Diagnosis of Autism and Resultant Parental-Grief


I have a son recently diagnosed with ASD [level 1] and am in denial about my family situation, but I want to start to take some control back ...where should I start?


The feelings you are experiencing are completely normal. A diagnosis of ASD level 1 (high functioning autism) brings with it a mourning process in some cases. Every parent faced with a life-changing situation will need time (some more than others) to sort out the emotions.

Denial is natural. Even if the diagnosis has been a long time coming, you may still feel like someone ripped the rug from beneath your feet. Your first reaction, "not my child," is not just common but expected. Be aware that there are several steps in the mourning process. Anger and depression are other steps of mourning that can come at any time.

The fact that you sense the need to take control shows that you are moving through the process. You are reaching acceptance. Your child needs you and you want to offer him the very best support possible. Here are some ideas you can use to regain control of your home life.

* Finding support is crucial. Autism support groups are a great place to connect with other parents. You do not have to go through this trial alone. Gathering with others living with ASD can give you the strength you need to find acceptance.

* Arm yourself with information on the disorder. Read books, consult specialists, and contact research organizations. Knowledge equals power. When you know what to expect, your situation becomes smaller than you are, allowing you to conquer what once seemed too big.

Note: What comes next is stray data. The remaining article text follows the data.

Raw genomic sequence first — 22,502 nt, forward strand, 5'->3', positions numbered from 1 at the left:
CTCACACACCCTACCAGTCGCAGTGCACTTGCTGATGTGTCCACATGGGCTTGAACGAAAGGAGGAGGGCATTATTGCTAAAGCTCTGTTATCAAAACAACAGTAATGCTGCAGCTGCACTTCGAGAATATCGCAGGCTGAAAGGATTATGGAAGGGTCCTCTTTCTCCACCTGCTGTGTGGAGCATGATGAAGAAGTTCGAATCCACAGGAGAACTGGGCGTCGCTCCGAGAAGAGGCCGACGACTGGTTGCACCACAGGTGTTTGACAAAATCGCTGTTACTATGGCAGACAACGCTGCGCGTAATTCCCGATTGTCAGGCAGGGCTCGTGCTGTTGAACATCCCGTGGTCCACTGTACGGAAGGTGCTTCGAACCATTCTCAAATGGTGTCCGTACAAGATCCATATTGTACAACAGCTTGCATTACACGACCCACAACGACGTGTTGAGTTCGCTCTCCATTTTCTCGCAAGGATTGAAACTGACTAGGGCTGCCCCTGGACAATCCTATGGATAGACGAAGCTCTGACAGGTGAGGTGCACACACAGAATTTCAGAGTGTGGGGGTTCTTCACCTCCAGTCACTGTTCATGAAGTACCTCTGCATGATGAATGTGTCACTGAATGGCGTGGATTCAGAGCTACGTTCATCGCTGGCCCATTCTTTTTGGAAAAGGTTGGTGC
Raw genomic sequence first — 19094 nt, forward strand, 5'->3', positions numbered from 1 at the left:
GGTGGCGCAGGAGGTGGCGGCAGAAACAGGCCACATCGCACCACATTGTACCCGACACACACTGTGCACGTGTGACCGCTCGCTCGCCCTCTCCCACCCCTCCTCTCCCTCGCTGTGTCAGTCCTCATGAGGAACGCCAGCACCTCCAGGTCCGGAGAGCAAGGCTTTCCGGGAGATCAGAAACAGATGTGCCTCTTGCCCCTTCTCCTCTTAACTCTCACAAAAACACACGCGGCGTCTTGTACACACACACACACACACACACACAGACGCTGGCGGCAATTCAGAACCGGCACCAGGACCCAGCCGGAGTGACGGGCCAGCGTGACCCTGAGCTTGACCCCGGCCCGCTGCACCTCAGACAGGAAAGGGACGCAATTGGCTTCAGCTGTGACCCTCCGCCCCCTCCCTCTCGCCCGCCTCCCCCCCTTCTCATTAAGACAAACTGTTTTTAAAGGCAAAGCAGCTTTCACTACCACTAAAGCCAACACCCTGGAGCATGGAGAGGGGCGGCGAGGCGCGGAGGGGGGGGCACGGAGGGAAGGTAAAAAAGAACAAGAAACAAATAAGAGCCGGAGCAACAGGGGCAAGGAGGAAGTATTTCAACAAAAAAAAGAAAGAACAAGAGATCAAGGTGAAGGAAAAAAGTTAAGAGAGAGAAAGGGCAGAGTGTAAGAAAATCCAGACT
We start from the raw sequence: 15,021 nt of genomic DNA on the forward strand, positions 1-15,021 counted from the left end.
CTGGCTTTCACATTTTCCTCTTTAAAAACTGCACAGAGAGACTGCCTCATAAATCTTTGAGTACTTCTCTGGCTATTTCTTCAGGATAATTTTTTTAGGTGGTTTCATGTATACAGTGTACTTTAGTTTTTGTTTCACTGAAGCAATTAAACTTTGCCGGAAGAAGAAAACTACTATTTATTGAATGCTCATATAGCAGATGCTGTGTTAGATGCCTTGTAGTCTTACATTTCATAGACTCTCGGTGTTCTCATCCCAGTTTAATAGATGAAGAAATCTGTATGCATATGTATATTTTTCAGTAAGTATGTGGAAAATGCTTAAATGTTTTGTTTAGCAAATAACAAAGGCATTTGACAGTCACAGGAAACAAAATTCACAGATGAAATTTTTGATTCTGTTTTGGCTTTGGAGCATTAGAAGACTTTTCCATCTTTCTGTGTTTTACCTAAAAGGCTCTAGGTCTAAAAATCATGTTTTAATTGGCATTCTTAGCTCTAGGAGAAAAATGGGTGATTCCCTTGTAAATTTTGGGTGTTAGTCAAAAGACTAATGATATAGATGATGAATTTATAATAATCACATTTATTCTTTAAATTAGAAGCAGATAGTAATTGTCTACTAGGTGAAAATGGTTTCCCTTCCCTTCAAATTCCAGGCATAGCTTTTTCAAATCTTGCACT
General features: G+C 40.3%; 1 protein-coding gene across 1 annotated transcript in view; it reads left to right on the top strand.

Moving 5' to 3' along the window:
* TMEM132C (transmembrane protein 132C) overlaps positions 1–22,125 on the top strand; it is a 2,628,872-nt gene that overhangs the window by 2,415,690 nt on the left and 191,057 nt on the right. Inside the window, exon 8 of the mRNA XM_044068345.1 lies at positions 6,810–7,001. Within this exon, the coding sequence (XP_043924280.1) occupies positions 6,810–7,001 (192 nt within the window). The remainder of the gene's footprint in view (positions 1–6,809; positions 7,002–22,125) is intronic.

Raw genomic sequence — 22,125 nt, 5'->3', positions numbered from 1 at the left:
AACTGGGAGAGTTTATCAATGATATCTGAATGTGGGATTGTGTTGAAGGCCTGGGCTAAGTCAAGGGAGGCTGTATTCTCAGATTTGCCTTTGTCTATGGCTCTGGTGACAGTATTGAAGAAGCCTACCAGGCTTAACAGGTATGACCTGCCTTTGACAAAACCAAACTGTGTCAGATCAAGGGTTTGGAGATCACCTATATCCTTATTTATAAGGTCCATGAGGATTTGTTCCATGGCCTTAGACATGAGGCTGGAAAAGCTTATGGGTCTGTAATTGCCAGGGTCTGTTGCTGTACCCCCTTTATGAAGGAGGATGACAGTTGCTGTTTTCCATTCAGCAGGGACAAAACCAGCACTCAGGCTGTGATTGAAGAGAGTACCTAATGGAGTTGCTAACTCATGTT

* Work together as a family to change your circumstances. Do the things you have been avoiding because of the diagnosis. Get out of the house together, enjoy each other, and don’t worry about what other people think or say.

* Consider going to a counselor. Sometimes we need a neutral, caring professional to talk with about our situation. Couples counseling can also help. Having a special needs child can be tough on a marriage. Group therapy for the family can get everyone on the same page, united and ready to move forward.

* Now you can get down to the business of treatment. Children with ASD usually do very well with a little assistance. Discuss treatment options with your child’s physician, psychologist, and school special education team.